We concluded treatment with isoagglutinin-induced ABMR. Hence, we started apheresis using plasma exchanges followed by nonspecific IA sessions . Because of a worsening of platelet count (36,000/mm3 at day 22) and no recovery of kidney function, a salvage therapy using eculizumab was decided upon. It was started on day 23 at a dose of 900 mg per week for 4 weeks and then 1200 mg every 2 weeks. The platelet count rapidly increased to 96,000/mm3 (day 29). Hemoglobin level slightly improved and the patient recovered modest kidney function, which permitted dialysis to be stopped at POD 30 (SCr of 460 μmol/L, eGFR CKD Epi 11 mL/min). Kidney function improved during the first 4 months after transplantation and platelet counts returned within the normal range.

At month 4, a control kidney biopsy was performed: it revealed no features of cellular or ABMR, but sequelae of the previous TMA episode (t0, i0, g0, v0, ptc0, cg0, cv0, ci2, and ct2). Hence, eculizumab was stopped at month 4. Between months 4 and 12, platelet count remained within the normal range and isoagglutinin levels were unchanged. Conversely, kidney function remained impaired and worsened progressively. At month 13 after transplantation, he started dialysis again.

3. Case 2

A 48-year-old man (group O) received a second ABOi living unrelated-donor KT for IgA nephropathy. The donor was his spouse (group A). No anti-HLA donor specific antibodies (DSA) at or after transplantation were detected. At baseline, natural and immune anti-A isoagglutinins titers were 1/64 each (using hemagglutination). The desensitization protocol included six immunoadsorption sessions (Immunosorba, Fresenius, Bad Homburg, Germany) and rituximab (375 mg/m2 given 34 days before transplantation). At transplantation, natural and immune anti-A titers were 1/8 and 1/16, respectively. An antithymocyte globulin induction therapy was given from days 0 to 4 (1.3 mg/kg/d). Tacrolimus, mycophenolic acid, and prednisolone were started at 14 days before transplantation and were continued thereafter.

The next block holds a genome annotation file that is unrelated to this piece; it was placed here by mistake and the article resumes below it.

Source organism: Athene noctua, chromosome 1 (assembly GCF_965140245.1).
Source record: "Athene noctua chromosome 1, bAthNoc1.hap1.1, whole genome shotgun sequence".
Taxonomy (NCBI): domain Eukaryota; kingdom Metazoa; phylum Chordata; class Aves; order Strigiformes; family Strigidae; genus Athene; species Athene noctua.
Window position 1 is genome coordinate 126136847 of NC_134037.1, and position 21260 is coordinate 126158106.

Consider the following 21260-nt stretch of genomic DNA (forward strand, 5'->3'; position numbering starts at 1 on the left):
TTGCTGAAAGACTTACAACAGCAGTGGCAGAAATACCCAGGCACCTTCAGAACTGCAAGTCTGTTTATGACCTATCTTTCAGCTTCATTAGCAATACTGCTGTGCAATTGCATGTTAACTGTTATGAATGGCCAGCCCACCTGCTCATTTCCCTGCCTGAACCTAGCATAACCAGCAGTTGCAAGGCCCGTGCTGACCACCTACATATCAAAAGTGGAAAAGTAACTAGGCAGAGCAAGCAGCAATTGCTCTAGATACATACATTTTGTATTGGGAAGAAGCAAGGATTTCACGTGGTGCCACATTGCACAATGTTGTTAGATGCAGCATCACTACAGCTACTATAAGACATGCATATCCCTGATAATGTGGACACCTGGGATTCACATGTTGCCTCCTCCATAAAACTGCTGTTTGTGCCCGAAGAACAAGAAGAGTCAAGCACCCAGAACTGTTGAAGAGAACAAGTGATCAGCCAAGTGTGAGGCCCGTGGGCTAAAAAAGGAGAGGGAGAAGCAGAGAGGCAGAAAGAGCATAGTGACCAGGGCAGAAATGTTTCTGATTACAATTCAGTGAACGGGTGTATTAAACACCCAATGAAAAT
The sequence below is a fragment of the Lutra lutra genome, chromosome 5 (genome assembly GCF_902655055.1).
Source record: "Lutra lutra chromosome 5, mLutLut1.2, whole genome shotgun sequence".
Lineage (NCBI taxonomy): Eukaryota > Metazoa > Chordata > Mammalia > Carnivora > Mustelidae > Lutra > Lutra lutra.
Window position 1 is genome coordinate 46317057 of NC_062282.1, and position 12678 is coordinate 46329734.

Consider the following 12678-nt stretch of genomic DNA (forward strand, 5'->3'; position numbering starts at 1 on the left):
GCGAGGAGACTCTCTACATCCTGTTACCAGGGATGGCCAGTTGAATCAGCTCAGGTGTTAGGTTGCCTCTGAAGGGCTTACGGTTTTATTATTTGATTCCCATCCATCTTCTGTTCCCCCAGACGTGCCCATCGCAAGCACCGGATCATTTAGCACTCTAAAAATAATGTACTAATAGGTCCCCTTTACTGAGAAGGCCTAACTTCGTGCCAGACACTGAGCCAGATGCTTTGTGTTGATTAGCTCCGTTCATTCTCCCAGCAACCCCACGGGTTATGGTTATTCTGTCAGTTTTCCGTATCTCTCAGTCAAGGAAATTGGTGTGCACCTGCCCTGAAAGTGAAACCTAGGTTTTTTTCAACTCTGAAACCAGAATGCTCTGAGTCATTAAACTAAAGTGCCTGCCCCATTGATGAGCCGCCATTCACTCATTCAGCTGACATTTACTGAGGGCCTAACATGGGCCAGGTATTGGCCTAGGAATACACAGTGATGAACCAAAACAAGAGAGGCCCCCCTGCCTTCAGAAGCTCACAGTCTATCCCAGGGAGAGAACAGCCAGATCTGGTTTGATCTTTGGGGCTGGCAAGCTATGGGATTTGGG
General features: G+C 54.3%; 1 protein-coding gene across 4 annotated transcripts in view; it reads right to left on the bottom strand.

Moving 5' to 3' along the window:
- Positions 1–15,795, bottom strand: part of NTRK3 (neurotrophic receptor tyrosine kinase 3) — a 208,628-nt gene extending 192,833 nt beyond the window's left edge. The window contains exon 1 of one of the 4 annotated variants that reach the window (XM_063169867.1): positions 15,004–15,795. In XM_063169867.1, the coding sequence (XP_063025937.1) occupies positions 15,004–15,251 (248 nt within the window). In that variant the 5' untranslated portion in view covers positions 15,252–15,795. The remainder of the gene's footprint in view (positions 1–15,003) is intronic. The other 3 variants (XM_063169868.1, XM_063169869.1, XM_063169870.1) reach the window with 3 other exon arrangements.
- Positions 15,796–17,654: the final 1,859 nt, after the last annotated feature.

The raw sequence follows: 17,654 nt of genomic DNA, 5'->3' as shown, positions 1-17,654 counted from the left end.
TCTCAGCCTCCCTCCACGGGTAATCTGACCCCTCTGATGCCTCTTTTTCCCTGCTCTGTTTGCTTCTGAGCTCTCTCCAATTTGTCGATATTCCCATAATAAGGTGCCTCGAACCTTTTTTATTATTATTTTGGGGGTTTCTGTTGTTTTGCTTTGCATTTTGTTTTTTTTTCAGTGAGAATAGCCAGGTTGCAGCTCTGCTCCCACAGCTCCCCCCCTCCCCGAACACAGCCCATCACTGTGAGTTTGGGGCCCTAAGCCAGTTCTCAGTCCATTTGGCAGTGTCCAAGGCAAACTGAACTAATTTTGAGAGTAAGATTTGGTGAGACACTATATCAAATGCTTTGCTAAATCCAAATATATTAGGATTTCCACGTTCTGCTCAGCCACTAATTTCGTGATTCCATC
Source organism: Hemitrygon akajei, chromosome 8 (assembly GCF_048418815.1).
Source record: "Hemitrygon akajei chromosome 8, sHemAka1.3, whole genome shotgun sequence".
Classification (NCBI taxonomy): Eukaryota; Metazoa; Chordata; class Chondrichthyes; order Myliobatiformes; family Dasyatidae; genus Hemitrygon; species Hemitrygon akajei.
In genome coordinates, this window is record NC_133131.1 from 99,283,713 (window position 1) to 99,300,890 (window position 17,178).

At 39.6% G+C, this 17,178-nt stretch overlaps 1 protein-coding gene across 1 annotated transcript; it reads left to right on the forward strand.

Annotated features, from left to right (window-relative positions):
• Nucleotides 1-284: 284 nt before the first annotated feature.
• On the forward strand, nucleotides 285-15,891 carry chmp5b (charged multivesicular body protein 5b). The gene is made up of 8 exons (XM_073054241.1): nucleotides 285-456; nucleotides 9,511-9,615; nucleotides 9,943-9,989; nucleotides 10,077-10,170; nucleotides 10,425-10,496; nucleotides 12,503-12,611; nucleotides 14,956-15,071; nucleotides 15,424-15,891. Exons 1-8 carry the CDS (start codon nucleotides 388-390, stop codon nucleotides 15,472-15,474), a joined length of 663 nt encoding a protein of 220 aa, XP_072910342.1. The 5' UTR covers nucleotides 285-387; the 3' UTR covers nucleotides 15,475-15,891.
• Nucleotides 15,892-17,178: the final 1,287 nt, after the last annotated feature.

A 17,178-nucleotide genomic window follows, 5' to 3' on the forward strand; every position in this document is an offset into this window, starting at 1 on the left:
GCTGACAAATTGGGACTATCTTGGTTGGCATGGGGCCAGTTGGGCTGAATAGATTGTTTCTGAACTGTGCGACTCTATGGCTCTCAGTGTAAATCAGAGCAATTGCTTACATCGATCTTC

After transplantation, the patient recovered diuresis without a decrease in serum creatinine levels. At POD 1, the patient presented with biological features of TMA, including hemolytic anemia, thrombocytopenia (platelet count at 49,000/mm3), and no improvement in kidney function (Figure 2). Anti-A level was 1/4. Anti-A-mediated ABMR was suspected and plasmapheresis was initiated: a daily session was given between PODs 1 and 4 and then 3 times weekly until POD 42.

Figure 2: Kidney function (a), isoagglutinin titers (b), and hematological parameters (c) in patient 2. Evolution after transplantation.